As boomers age, Northwest Austin seniors report challenges in finding affordable housing options


Many in Austin’s housing industry say policy changes and creating new housing options are needed to address a growing need for more affordable living for seniors.

The Austin-Round Rock Metropolitan Area is home to the second-fastest growing population of adults age 65 and older in the U.S. and is the fastest-growing population of pre-seniors, those ages 55-64, according to the U.S. Census Bureau. In Northwest Austin, the pre-senior demographic has grown by 25 percent, and the number of seniors has increased by 38 percent from 2011-16.

Because many seniors are on a fixed income, area organizations report some find it challenging to find housing options that fit their budgets. Some seniors, such as Nina Cavanaugh, might have too much income to qualify for low-income housing but cannot afford market-rate rents at apartments. They would like to have more options.

“[We need] affordable and smaller; we don’t need fancy,” she said. “I foresee this in U-shaped rows where we can keep an eye out for each other because that’s one of the things we do is monitor each other. Communal living with some private space—we’ve got it with some of these apartment complexes, but they’re too expensive.”

Range of options

In the early 2000s, Buckner Villas saw a change in tide of needs in senior housing options and began focusing on independent living, said Paul Clark, marketing director for the faith-based nonprofit’s North Austin campus.

Independent-living communities are geared toward seniors who do not need assisted living or medical care. In March, Buckner Villas completed a $29.8 million renovation and expansion to add 69 independent-living units.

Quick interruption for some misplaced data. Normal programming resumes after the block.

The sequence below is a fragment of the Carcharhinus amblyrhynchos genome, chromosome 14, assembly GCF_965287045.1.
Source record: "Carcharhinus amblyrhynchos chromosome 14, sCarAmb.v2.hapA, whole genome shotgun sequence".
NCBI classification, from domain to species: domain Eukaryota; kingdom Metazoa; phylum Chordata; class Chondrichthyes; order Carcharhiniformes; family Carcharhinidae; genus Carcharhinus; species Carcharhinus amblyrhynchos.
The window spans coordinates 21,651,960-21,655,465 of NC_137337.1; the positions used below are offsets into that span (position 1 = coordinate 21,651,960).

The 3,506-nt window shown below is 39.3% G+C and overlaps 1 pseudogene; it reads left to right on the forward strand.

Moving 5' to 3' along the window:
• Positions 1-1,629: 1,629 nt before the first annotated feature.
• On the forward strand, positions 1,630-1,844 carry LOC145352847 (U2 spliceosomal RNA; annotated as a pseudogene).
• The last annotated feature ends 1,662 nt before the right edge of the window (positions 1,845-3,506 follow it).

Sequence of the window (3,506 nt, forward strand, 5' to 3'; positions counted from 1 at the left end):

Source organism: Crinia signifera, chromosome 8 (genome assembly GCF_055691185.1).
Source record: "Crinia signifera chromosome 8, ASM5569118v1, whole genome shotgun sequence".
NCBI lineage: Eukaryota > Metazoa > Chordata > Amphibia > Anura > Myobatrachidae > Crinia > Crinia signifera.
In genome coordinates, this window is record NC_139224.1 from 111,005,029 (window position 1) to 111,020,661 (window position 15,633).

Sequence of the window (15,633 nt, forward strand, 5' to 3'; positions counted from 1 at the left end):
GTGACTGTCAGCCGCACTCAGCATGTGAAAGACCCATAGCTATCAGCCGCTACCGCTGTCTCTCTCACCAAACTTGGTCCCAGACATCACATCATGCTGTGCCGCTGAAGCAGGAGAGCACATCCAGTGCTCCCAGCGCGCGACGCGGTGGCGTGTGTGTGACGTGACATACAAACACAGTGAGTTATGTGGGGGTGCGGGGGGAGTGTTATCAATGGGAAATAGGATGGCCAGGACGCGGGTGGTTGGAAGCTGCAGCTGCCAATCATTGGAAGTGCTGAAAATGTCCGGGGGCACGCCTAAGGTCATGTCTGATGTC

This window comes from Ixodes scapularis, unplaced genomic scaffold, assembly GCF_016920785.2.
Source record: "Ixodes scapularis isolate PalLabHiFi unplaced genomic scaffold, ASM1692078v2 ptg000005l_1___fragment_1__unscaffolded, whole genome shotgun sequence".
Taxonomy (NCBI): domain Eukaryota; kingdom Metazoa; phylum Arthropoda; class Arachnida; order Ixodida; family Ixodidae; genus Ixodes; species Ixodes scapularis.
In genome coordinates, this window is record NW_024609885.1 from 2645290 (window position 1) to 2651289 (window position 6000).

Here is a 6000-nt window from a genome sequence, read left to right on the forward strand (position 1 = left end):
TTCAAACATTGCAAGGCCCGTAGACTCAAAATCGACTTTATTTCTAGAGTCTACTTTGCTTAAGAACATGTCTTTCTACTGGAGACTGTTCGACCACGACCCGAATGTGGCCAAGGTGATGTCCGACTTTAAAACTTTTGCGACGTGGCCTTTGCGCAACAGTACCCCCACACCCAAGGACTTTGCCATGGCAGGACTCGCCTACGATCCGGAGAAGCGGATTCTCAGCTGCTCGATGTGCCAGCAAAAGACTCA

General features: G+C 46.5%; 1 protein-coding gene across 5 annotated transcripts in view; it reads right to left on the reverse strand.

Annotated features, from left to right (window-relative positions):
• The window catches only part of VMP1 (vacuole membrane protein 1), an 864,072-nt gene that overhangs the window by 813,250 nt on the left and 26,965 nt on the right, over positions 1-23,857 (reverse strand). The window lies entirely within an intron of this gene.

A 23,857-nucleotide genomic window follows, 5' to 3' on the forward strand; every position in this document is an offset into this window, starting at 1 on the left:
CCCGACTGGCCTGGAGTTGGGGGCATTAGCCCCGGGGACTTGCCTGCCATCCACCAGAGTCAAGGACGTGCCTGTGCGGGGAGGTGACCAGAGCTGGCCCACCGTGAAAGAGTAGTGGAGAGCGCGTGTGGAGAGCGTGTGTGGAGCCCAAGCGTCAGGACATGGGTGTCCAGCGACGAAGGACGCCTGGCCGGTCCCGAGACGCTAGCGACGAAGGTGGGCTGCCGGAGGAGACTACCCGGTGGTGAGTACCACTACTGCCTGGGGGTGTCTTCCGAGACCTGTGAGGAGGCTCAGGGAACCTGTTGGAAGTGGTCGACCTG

“Independent living has become more popular because roughly 10 years ago the baby boomer generation began to retire,” Clark said. “Roughly 10,000 baby boomers retire every day, and that will continue for another 15 years or so.”

Buckner Villas has been in Austin for more than 50 years providing a full continuum of options depending on seniors’ needs, including assisted living, skilled nursing and memory care, Clark said.

“The idea is that all of our residents have the peace of mind that if and when their needs change, so do the services offered at the same community,” he said.

Because Buckner Villas has also seen an increase in demand for more affordable assisted living—costs are typically not covered by any insurance, Medicaid or Medicare plans—Clark said the community renovated its assisted-living units to offer more affordable units for adults who need assistance with personal care, such as bathing and dressing. Typically, assisted living is about $4,000 to $5,000 per month, and Clark said the new units are about $3,000 per month.

Several other independent-living communities for seniors have also recently opened or are under construction in Northwest Austin.